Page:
I agree with my very smart friend that you absolutely need to invest in your content “home room”. But a difference is, today we also must invest in building content platforms in other places … on rented land. Not only is rented land important, it’s essential for content marketing success today.
Go to the audience
The “rented land” theory focuses on the nature of your audience and has been articulated by people such as CMI’s Robert Rose, who said on a podcast:
“Do you chase your audience or do you build something that ultimately your audience will rally around? I think it’s the latter because ultimately, the value to the business is in the relationship to the audience. If you have an intermediary between you and the audience like Facebook, Google, Twitter, LinkedIn etc, you do not have a relationship with your audience. You’re building someone else’s business, not your own.”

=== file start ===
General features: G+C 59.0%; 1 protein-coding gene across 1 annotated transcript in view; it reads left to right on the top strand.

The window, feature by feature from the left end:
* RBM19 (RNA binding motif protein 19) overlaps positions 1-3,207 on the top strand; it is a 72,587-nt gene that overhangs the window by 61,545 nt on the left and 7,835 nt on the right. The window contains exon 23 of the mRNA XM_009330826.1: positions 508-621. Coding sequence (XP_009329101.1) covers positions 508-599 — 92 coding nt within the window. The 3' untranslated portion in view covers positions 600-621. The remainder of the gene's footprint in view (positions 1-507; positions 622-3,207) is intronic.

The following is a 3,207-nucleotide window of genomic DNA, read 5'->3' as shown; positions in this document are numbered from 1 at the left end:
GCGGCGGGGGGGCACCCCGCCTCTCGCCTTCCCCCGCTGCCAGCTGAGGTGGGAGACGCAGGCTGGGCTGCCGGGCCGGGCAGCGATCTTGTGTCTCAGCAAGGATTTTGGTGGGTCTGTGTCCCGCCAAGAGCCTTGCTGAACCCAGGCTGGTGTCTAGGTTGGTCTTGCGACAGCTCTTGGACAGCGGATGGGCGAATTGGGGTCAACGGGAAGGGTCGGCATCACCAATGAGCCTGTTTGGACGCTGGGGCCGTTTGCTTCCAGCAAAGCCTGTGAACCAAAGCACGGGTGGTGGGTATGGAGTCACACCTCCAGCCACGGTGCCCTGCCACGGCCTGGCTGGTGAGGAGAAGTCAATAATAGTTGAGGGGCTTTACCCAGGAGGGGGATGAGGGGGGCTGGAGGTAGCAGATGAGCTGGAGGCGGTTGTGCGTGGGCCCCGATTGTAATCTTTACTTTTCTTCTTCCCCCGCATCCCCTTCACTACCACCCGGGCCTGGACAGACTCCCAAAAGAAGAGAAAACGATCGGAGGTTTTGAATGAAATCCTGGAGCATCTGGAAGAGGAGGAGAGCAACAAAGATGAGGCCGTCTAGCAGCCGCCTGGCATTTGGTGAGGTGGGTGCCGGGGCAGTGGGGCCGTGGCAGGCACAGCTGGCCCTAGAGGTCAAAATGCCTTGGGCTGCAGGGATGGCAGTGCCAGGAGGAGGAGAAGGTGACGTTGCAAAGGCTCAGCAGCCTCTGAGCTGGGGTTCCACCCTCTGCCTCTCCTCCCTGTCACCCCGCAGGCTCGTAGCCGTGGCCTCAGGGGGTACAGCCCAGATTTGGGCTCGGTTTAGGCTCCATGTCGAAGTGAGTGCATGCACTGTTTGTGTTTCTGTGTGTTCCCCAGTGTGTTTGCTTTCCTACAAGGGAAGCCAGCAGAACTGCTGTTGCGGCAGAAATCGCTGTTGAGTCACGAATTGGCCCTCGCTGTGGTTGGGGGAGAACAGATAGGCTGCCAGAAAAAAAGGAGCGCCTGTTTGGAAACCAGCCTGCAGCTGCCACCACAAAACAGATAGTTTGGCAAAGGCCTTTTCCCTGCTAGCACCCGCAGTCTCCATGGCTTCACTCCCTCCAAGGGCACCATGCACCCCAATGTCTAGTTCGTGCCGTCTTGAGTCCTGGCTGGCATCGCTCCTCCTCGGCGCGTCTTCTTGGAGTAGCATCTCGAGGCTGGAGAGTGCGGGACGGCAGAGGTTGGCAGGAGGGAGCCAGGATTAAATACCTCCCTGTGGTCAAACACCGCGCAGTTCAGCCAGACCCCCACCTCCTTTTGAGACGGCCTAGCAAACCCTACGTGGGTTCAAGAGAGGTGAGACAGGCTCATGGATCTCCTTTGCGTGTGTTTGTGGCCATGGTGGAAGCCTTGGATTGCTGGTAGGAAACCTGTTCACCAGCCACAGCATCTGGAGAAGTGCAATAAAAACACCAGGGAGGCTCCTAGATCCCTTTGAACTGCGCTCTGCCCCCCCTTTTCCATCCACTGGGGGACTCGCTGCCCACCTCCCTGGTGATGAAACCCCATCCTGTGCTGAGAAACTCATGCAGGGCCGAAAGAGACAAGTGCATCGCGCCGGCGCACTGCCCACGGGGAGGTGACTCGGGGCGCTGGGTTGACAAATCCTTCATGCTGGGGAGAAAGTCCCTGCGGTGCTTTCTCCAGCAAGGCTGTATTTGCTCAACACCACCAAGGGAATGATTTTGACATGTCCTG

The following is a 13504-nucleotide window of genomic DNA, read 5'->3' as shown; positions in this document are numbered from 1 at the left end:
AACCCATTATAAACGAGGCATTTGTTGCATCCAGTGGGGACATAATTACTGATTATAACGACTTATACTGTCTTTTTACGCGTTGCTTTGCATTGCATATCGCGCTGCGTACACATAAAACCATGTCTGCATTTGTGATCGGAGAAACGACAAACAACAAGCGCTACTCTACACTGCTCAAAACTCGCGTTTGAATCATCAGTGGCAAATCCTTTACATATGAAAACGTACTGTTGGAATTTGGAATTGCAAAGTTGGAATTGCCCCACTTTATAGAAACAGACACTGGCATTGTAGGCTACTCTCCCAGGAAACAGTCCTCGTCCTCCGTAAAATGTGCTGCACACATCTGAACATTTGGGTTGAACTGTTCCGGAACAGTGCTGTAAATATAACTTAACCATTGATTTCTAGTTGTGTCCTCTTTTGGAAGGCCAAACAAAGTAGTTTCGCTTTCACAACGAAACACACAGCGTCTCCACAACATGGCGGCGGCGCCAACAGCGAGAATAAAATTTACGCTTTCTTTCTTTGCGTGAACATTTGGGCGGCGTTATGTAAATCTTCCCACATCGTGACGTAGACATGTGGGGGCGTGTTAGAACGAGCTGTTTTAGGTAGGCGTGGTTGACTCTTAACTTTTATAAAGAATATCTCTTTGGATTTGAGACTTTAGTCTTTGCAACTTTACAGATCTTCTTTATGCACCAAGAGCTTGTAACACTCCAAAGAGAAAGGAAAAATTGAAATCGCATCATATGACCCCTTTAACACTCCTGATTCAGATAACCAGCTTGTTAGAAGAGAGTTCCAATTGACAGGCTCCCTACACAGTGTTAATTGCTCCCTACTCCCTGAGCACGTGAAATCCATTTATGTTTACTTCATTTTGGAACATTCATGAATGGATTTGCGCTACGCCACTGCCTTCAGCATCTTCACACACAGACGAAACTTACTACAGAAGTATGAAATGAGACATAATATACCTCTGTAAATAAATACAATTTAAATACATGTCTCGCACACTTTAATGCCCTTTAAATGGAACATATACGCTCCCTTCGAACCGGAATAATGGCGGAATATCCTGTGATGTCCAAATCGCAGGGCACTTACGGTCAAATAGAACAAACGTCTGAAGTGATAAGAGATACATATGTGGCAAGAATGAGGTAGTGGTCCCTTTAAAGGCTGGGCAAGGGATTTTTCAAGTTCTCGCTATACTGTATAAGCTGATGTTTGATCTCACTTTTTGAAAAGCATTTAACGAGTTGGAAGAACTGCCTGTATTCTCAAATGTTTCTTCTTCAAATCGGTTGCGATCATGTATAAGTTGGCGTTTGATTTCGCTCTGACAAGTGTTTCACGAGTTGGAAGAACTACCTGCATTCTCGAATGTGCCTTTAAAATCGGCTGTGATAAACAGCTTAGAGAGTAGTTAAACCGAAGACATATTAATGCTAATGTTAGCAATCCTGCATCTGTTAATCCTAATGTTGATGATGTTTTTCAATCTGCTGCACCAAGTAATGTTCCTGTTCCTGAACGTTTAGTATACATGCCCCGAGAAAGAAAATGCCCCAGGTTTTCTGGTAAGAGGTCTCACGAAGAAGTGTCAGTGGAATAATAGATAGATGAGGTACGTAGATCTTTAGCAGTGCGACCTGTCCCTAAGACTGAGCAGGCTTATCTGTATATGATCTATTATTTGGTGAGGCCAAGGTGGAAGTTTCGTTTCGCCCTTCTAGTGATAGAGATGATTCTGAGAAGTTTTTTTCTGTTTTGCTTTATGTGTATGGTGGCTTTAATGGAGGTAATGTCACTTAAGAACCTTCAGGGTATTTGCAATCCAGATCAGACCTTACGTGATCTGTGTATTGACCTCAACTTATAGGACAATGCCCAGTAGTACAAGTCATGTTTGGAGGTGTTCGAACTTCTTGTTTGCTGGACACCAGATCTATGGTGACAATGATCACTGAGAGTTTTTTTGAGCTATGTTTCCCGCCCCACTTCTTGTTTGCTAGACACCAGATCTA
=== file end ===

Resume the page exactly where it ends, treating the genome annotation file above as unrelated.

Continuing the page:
Theoretically, I agree with him. That’s how content works in an ideal world. Maybe it even worked that way 10 years ago. But we no longer live in an ideal world and it hasn’t worked that way for some time now.
As you peer into the future, trying to drag people to your website to view your blog post or video seems increasingly fruitless. We need to adapt our strategies to this new world of content flow.
Facebook, Google, Apple, Snapchat and others want our content. Not a link … the content. Should we play by Facebook’s rules? Yes! We should! We should publish our content where they want us to publish, and more importantly, where our customers want it. Rose asks: should we chase our customers? Absolutely, we should chase our customers, rather than expect them to chase us.